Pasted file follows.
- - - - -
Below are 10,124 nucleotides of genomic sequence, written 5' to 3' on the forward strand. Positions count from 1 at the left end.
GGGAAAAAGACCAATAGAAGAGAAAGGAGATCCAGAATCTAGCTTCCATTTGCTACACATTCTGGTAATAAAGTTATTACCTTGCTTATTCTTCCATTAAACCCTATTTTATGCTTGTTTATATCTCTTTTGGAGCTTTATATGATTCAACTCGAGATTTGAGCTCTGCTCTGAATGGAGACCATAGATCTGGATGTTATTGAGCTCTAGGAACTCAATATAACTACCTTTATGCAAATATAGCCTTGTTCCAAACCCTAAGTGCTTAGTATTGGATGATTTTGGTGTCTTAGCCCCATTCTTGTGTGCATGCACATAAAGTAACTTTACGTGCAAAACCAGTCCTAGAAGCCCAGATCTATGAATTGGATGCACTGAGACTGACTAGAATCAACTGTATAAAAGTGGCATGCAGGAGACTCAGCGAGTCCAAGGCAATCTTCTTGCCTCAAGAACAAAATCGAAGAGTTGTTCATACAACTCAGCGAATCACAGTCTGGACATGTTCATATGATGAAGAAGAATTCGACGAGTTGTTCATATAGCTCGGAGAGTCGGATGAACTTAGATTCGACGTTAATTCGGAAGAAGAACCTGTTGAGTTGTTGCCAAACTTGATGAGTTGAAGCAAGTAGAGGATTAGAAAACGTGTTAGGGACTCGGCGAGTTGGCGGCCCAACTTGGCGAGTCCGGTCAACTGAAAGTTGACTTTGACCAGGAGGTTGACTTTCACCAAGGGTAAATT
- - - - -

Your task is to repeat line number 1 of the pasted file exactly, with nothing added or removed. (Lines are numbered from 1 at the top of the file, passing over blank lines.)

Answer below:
Below are 10,124 nucleotides of genomic sequence, written 5' to 3' on the forward strand. Positions count from 1 at the left end.